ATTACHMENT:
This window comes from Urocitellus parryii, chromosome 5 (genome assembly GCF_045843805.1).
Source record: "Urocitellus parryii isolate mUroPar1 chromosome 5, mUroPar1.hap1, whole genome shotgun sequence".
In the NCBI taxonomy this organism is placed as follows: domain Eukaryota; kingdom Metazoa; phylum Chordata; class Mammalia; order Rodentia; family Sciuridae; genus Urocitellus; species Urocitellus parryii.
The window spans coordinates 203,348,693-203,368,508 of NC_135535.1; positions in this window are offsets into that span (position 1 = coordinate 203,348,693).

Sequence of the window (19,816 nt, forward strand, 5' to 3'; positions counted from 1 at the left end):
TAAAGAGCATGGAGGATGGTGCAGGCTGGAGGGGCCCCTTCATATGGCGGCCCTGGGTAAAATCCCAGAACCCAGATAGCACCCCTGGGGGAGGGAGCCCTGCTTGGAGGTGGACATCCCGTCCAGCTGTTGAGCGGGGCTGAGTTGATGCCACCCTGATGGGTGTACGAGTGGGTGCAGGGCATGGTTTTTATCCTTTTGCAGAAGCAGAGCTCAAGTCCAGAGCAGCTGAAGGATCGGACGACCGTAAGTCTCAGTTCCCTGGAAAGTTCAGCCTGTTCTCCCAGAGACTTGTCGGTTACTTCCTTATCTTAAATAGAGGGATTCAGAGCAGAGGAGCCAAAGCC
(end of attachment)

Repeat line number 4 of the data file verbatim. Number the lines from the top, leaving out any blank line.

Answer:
The window spans coordinates 203,348,693-203,368,508 of NC_135535.1; positions in this window are offsets into that span (position 1 = coordinate 203,348,693).